Cross-Species Translational Findings in the Discriminative Stimulus Effects of Ethanol

    Research output: Chapter in Book/Report/Conference proceedingChapter

    3 Citations (Scopus)

    Abstract

    The progress on understanding the pharmacological basis of ethanol’s discriminative stimulus effects has been substantial, but appears to have plateaued in the past decade. Further, the cross-species translational efforts are clear in laboratory animals, but have been minimal in human subject studies. Research findings clearly demonstrate that ethanol produces a compound stimulus with primary activity through GABA and glutamate receptor systems, particularly ionotropic receptors, with additional contribution from serotonergic mechanisms. Further progress should capitalize on chemogenetic and optogenetic techniques in laboratory animals to identify the neural circuitry involved in mediating the discriminative stimulus effects of ethanol. These infrahuman studies can be guided by in vivo imaging of human brain circuitry mediating ethanol’s subjective effects. Ultimately, identifying receptors systems, as well as where they are located within brain circuitry, will transform the use of drug discrimination procedures to help identify possible treatment or prevention strategies for alcohol use disorder.

    Original languageEnglish (US)
    Title of host publicationCurrent Topics in Behavioral Neurosciences
    PublisherSpringer Verlag
    Pages95-111
    Number of pages17
    DOIs
    StatePublished - Jan 1 2018

    Publication series

    NameCurrent Topics in Behavioral Neurosciences
    Volume39
    ISSN (Print)1866-3370
    ISSN (Electronic)1866-3389

    Fingerprint

    Ethanol
    Laboratory Animals
    Optogenetics
    GABA Receptors
    Glutamate Receptors
    Neuroimaging
    Alcohols
    Pharmacology
    Brain
    Research
    Pharmaceutical Preparations

    Keywords

    • Alcohol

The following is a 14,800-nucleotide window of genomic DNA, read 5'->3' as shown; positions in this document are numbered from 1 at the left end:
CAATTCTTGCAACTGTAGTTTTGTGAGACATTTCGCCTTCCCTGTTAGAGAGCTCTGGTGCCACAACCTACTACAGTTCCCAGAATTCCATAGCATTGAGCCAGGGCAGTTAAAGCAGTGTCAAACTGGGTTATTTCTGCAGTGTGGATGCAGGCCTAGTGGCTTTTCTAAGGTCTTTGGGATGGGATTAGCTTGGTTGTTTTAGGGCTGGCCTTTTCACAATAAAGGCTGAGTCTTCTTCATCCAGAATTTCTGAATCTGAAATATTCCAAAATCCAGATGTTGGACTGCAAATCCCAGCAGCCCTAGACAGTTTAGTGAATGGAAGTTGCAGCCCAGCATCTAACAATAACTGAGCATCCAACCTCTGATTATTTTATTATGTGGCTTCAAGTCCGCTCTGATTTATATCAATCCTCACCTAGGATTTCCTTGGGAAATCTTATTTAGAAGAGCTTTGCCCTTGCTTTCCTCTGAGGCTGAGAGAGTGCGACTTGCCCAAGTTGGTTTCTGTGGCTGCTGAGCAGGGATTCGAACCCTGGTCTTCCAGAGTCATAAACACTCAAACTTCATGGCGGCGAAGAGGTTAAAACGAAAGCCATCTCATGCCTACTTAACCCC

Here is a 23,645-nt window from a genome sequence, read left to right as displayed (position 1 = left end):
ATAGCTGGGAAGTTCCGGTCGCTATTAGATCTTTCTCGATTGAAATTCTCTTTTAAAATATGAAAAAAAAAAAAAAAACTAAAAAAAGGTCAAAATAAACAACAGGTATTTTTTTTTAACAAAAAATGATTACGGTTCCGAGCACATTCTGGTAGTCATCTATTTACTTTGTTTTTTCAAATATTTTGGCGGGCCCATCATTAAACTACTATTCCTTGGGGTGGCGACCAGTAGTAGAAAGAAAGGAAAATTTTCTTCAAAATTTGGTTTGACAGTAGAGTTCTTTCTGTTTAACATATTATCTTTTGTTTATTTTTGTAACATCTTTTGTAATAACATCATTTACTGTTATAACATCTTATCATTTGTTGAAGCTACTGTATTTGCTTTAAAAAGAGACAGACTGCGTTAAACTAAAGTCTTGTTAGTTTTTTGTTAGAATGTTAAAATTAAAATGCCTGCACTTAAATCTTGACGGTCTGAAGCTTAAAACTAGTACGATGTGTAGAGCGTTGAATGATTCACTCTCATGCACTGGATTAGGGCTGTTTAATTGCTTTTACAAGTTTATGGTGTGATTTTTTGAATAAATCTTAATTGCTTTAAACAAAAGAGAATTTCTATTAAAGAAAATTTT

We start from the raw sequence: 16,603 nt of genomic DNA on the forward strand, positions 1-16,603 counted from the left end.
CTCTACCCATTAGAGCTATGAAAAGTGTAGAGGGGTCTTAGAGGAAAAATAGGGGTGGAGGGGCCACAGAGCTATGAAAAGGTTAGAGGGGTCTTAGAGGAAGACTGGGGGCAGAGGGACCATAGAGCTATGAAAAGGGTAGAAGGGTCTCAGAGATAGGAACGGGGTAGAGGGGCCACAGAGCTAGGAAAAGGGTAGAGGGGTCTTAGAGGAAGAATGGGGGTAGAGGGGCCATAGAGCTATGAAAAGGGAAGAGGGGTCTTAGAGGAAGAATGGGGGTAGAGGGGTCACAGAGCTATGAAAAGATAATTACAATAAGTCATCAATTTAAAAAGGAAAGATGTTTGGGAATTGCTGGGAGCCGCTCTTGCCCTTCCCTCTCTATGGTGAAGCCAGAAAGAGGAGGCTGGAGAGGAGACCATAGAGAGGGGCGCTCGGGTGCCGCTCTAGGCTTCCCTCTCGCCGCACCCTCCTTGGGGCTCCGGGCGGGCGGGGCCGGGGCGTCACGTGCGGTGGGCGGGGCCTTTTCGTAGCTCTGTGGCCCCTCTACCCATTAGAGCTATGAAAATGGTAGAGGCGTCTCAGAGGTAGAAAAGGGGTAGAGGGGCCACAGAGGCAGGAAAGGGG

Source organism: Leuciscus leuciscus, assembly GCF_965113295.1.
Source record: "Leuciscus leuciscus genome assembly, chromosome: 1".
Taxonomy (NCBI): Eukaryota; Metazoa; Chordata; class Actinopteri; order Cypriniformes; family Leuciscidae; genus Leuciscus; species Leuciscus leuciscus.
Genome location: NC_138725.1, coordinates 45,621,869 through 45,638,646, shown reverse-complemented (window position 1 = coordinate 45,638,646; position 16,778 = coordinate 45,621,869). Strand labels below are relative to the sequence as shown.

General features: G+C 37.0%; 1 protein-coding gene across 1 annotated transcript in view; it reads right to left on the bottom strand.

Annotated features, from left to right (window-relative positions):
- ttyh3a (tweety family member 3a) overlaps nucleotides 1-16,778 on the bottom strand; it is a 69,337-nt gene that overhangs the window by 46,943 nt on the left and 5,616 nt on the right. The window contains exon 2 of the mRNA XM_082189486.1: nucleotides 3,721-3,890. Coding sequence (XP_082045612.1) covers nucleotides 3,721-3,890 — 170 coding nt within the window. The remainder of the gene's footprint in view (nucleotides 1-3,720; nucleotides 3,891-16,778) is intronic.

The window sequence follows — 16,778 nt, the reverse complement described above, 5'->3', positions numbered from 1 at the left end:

• Drug discrimination
    • Ethanol
    • Interspecies
    • Translational

    ASJC Scopus subject areas

    • Behavioral Neuroscience

    Cite this

    Allen, D. C., Ford, M., & Grant, K. K. (2018). Cross-Species Translational Findings in the Discriminative Stimulus Effects of Ethanol. In Current Topics in Behavioral Neurosciences (pp. 95-111). (Current Topics in Behavioral Neurosciences; Vol. 39). Springer Verlag. https://doi.org/10.1007/7854_2017_2

    Cross-Species Translational Findings in the Discriminative Stimulus Effects of Ethanol. / Allen, Daicia C.; Ford, Matthew; Grant, Kathleen (Kathy).

    Current Topics in Behavioral Neurosciences. Springer Verlag, 2018. p. 95-111 (Current Topics in Behavioral Neurosciences; Vol. 39).

    Research output: Chapter in Book/Report/Conference proceedingChapter

    Allen, DC, Ford, M & Grant, KK 2018, Cross-Species Translational Findings in the Discriminative Stimulus Effects of Ethanol. in Current Topics in Behavioral Neurosciences. Current Topics in Behavioral Neurosciences, vol. 39, Springer Verlag, pp. 95-111. https://doi.org/10.1007/7854_2017_2
    Allen DC, Ford M, Grant KK. Cross-Species Translational Findings in the Discriminative Stimulus Effects of Ethanol. In Current Topics in Behavioral Neurosciences. Springer Verlag. 2018. p. 95-111. (Current Topics in Behavioral Neurosciences). https://doi.org/10.1007/7854_2017_2
    Allen, Daicia C. ; Ford, Matthew ; Grant, Kathleen (Kathy). / Cross-Species Translational Findings in the Discriminative Stimulus Effects of Ethanol. Current Topics in Behavioral Neurosciences. Springer Verlag, 2018. pp. 95-111 (Current Topics in Behavioral Neurosciences).
    @inbook{56b193e730fd4b01ab8ca62b10a95c8e,
    title = "Cross-Species Translational Findings in the Discriminative Stimulus Effects of Ethanol",